Many people believe that the will governs the distribution of all assets that they own at the time of their death. Actually, the only assets that are governed by the terms of the will are those that you own in your name alone at death or that are payable to your estate. These are the assets that must pass through the probate process. Assets that you own jointly with rights of survivorship with other persons who survive you will pass automatically to the surviving joint owners upon your death, regardless of the provisions of your will. Likewise, assets such as Iife insurance and other death benefits will be paid directly to whomever you have designated as the beneficiary of those benefits.

Many people also believe that if they have a will, their assets will avoid probate. However, since the will only governs the distribution of those assets that are subject to probate, it does not avoid the necessity of probate proceedings. If you die with assets in your own name alone or with life insurance or other death benefits payable to your estate (rather than to named beneficiaries who survive you), then probate will be necessary whether or not you leave a will. lf you do leave a will, those probate assets will be distributed according to the terms of your will. lf you fail to leave a will, those probate assets will be distributed to your relatives based upon a scheme of distribution devised by the Michigan legislature referred to as the Intestate Succession (discussed below). Therefore, although the will does not avoid probate, it does allow you to choose who will receive probate assets if probate is required.

Without a will, you lose the opportunity to decide who will receive your probate assets. For example, if a woman dies with $300,000 in stock titled in her own name alone, the stock will be subject to probate proceedings. lf she did not leave a will, the stock will be distributed according to the laws of intestate succession.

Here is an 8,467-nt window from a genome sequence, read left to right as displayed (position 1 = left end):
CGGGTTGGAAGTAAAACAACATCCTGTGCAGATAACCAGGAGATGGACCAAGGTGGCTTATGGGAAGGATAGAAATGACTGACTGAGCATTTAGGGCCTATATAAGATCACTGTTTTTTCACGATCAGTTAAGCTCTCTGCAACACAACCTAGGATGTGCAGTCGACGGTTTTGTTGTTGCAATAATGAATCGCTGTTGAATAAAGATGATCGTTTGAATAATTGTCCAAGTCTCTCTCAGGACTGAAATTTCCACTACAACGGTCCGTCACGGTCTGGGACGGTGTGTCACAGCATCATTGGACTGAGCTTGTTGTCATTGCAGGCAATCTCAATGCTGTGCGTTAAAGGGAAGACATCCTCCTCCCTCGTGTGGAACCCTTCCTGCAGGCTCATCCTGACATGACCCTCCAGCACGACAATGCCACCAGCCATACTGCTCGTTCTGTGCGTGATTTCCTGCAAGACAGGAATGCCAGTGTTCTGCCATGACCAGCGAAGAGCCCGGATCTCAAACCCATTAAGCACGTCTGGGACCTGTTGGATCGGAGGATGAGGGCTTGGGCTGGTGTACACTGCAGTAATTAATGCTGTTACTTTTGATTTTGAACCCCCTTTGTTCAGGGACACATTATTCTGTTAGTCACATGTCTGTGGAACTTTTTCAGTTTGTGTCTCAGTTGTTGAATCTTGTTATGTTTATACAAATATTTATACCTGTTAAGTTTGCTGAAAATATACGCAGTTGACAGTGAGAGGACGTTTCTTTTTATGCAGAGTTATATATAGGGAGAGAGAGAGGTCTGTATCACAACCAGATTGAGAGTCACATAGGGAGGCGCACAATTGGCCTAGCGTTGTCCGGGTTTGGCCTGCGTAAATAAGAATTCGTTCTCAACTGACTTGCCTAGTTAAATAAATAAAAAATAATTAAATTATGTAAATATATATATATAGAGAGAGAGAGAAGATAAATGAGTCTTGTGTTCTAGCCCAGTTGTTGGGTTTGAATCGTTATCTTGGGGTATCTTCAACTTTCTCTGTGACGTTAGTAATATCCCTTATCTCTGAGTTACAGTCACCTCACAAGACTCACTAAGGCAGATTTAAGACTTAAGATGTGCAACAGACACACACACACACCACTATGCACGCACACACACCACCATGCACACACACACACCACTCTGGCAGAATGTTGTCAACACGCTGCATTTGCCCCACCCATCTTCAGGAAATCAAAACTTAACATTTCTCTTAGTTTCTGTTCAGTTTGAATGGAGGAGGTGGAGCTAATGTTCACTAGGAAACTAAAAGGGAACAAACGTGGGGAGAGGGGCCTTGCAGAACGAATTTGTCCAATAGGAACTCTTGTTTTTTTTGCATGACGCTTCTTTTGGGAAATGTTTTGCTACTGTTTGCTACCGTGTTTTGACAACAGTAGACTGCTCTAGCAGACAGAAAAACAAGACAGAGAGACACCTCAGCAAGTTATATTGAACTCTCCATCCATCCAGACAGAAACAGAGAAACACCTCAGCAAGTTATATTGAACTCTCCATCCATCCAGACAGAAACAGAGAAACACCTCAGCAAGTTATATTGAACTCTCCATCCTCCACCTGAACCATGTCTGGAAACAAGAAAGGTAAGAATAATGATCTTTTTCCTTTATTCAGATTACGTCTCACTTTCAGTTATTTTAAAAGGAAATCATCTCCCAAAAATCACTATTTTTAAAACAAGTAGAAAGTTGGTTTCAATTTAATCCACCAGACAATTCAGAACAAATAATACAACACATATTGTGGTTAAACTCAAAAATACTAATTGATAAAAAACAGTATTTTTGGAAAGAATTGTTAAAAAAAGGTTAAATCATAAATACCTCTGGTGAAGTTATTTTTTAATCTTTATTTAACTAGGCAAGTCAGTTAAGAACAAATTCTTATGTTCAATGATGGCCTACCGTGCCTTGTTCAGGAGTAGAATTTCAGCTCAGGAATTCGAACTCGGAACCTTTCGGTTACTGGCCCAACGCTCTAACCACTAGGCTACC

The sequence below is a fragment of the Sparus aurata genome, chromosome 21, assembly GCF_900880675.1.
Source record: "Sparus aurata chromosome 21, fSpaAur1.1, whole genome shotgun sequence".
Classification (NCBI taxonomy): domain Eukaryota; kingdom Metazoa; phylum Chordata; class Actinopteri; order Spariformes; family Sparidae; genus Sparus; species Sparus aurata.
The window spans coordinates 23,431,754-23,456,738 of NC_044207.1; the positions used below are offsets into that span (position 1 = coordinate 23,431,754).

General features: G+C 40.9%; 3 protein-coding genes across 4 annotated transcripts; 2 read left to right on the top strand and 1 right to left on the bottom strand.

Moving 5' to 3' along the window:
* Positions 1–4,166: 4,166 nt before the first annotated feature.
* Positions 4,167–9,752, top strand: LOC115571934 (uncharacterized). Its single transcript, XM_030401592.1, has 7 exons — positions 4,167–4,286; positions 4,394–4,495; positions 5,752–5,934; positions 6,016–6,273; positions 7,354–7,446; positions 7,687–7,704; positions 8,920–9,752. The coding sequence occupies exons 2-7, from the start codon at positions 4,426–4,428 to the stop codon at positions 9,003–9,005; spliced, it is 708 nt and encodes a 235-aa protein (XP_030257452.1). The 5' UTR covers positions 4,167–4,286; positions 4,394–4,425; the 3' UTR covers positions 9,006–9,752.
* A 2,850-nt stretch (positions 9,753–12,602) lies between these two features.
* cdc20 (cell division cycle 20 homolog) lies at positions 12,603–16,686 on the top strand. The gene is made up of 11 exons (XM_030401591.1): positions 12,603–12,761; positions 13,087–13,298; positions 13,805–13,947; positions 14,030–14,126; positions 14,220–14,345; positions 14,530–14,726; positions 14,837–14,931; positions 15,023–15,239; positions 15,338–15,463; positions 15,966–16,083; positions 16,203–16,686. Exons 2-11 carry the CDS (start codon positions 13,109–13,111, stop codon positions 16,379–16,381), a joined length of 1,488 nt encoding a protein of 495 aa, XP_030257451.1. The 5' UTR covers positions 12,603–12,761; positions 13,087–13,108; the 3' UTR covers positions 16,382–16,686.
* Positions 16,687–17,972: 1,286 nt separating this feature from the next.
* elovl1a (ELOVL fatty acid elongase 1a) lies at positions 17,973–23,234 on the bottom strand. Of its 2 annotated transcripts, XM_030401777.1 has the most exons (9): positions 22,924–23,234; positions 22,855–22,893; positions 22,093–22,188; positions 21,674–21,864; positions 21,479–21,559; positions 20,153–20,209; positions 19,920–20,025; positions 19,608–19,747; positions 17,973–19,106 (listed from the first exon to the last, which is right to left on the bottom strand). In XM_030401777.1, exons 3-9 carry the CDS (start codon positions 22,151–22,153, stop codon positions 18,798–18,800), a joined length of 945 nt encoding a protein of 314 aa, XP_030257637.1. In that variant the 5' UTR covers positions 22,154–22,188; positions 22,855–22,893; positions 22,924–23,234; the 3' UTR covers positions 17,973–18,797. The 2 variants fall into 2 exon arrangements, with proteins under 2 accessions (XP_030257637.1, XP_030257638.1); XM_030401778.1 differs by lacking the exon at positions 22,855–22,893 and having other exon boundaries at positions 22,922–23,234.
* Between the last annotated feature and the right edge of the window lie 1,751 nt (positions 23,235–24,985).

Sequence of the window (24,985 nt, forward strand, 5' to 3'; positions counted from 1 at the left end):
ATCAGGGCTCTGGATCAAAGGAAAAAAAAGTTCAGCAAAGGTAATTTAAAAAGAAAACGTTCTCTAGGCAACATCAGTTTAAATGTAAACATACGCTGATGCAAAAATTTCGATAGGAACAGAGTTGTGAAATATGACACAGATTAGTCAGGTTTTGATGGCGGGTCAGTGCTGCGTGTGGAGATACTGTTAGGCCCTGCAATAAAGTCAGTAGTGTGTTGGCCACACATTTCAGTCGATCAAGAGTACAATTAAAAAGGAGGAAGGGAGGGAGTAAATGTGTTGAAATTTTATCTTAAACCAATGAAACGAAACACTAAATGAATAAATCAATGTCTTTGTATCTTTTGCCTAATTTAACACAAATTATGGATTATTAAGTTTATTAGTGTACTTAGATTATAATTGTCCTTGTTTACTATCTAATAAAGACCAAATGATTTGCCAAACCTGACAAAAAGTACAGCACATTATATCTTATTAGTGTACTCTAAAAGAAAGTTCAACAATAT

If the woman was married and had children by her surviving husband, then the surviving husband would receive the first $235,000 plus one-half of the balance (or a total of $267,500). The children of the couple would receive the remaining $32,500 divided equally among them. This may or may not be appropriate given this particular family situation. For example, if the children are minors (under age 18), it is likely that the surviving husband will have to petition the Probate Court to be appointed the conservator to manage his own children's assets until the children reach age 18. lt is likely that the decedent would have wanted all of her assets to be distributed directly to her husband so that he would have the ability to deal with those assets however he wished. This is merely one example of what might happen if a person leaves assets in his or her own name alone and fails to leave a will. lf you want to be able to choose who will receive assets that may end up in your name alone at your death, you must have a will. Also, if you have children under age 18, then your will is the document in which you may name the guardian who will take care of your children when you are gone. If you leave no will, then you lose your ability to choose who will take care of your children.

Although the expense and delays involved with the probate process are often over exaggerated, it usually is desirable to avoid probate through a revocable Iiving trust, beneficiary designation, or sometimes through joint ownership of assets, as will be discussed further below.